Tuesday, March 25, 2014

March updates

Bilingual in Chinese and English

The more I write about this topic and answer readers' question, the more I realize how important and critical it is to learn Chinese well in the first decade of the child's life, if the parents want to devote serious attention to this.  I estimate that my 10 year old daughter can probably get a 3-4 in Chinese AP test now and should reach a solid 4 in another year or so.  My understanding is that a 5 in Chinese AP is equivalent to two years of college level Chinese in the US.  To me, the dedication we devote to their Chinese is equivalent to the dedication one friend devote to their 11 year old daughter who is now level 9 in gymnastic or tiger mother Amy Chua having her daughter play 3 hours of piano a day, including during vacation (at least that's what I remembered reading).  At the end of the day (and there are only 24 hours a days no matter what), parents have to ask themselves, "what does my child enjoy doing and what would I prefer my child be able to do at age 25 and beyond?"  For my family, the answer is clear.  Since my daughters do not have very strong affinity for sport or music (they do enjoy their guitar and tennis class), we chose to devote more of our attention to their Chinese for the first decade of their life.

Something interesting happened that I did not expect.  It is COOL these days to know Chinese.  I remember the craze for Japanese language course (6-8 credits a semester?)  in college during the 1990s.  My older daughter was reading Twilight in Chinese on her Kindle at school and fellow students and a teacher were amazed and asking her things left and right.  I think it is great that she can read these American novels in Chinese, such that she is culturally "connected" to her American peers while linguistically "connected" to Taiwan/China at the same time.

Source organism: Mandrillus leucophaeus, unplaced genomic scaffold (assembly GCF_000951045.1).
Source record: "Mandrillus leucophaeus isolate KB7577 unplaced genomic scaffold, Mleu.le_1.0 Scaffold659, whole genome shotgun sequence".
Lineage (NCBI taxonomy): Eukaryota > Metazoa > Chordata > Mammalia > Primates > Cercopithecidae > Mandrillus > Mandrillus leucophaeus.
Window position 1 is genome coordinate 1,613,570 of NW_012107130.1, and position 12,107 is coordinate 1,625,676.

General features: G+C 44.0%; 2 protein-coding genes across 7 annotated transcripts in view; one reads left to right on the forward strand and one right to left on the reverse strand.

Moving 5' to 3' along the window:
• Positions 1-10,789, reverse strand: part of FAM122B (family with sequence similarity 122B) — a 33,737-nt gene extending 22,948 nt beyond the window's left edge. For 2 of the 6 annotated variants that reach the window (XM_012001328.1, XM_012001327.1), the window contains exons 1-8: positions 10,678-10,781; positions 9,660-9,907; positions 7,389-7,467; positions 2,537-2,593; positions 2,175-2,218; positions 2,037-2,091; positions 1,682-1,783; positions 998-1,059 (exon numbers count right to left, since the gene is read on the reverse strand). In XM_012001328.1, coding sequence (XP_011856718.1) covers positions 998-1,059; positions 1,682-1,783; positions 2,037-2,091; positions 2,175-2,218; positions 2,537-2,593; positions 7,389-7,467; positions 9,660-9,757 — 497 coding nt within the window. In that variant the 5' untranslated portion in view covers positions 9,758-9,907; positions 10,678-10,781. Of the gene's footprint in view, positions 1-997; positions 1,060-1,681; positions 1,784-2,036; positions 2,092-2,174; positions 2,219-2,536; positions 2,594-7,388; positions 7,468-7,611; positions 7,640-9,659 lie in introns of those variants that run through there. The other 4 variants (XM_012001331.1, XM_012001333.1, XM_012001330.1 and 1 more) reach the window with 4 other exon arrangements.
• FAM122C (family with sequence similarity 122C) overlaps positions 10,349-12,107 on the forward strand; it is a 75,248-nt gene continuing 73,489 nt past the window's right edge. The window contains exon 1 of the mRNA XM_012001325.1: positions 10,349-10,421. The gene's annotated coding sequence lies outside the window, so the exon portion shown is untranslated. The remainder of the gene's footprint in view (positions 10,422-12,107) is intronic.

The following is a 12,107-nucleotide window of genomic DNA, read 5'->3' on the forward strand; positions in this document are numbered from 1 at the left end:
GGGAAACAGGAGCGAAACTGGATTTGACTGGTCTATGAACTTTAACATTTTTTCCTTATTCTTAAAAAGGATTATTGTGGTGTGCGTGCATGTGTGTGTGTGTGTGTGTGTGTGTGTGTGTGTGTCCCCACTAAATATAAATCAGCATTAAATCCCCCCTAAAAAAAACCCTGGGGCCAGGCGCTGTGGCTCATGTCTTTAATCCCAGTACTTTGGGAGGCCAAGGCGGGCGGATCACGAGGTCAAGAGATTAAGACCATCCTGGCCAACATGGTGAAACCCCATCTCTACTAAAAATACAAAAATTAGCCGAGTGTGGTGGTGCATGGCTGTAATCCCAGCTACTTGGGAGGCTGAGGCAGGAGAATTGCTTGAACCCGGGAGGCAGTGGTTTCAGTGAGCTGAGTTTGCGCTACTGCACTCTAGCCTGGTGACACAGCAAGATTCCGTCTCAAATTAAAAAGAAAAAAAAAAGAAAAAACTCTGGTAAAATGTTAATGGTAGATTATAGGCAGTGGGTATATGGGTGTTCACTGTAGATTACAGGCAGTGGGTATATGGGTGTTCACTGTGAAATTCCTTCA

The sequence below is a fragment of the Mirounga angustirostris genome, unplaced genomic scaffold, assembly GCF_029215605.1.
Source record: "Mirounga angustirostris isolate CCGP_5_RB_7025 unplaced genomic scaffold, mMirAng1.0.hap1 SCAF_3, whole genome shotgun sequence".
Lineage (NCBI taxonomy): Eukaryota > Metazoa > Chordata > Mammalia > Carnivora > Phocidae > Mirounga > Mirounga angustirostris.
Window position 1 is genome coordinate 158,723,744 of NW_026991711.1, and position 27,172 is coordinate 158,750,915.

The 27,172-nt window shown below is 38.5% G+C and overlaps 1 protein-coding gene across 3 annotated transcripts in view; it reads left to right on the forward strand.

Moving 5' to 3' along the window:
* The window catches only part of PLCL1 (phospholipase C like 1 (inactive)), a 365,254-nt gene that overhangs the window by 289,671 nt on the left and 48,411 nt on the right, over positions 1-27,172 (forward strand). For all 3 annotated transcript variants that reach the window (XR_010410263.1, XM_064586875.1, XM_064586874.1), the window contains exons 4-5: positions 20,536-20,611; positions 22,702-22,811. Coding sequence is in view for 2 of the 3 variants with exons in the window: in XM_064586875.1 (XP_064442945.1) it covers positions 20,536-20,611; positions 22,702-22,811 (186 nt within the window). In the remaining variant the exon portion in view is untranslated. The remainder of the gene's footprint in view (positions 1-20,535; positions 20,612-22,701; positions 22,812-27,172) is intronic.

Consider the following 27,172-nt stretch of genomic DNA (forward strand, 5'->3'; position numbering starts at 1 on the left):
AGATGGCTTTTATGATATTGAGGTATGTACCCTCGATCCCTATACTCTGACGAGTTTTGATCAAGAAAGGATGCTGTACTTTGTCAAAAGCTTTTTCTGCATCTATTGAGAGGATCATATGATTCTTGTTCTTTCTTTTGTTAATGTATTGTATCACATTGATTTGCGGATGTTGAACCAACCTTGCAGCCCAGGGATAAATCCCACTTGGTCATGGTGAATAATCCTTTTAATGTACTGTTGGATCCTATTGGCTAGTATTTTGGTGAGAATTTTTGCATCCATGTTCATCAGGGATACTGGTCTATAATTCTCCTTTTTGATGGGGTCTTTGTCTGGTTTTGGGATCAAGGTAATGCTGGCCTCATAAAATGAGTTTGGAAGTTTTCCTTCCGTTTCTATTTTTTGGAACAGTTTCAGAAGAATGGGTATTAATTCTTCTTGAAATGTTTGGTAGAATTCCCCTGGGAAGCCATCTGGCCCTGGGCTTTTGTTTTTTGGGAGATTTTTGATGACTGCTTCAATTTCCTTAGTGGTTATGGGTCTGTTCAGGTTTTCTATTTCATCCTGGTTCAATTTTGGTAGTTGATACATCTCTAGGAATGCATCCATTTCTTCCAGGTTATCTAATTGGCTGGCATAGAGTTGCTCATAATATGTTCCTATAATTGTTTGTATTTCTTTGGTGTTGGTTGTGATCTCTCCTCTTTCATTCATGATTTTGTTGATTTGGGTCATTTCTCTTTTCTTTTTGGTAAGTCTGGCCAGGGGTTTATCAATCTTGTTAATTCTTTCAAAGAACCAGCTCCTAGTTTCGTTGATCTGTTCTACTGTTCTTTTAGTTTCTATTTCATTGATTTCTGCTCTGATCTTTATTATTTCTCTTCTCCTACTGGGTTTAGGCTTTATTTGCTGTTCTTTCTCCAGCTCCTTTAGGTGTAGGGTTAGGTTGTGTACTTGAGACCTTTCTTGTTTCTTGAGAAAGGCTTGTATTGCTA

OMG!  We did such a great job creating a Chinese immersion environment for our daughters that Charlotte, my soon to be middle schooler daughter, is not schooled in American pop culture and has a bit of tough time making friends at her new school.  And it is at this age when friends become important.  In my defense, I did in the past try to get her to watch American pre-teen sitcom and learn about/watch team sport such as football, but she wasn't interested.  Since knowing is half of the battle, now that she knows, she is enjoying watching "Good luck, Charlie" reruns on Netflix.  We are going to get her up to speed in no time!  Things should get better the closer it gets to high school, when students segregate themselves into different crowd based on interest or academics.

Charlotte is done reading the first book of the "Twilight" series in Chinese.  It took her almost three weeks, with school works and things.  It also took her some time to get used to reading the translated English names.  The next book she plans to read is the Chinese edition of "My Sister's Keeper".  The subject maybe a bit tough for her age.  We'll see how it goes.

Links on a Chinese summer program in Taiwan

Charlotte is now working on the third book of the "Twilight" series.  She wants to read the Chinese edition of "My Sister's Keeper" afterwards.  I have the Chinese edition of "Mocking Jay", the third book of Hunger Game, ready for her.  I am going to try to get a copy of the Chinese edition of "Divergent" for her also.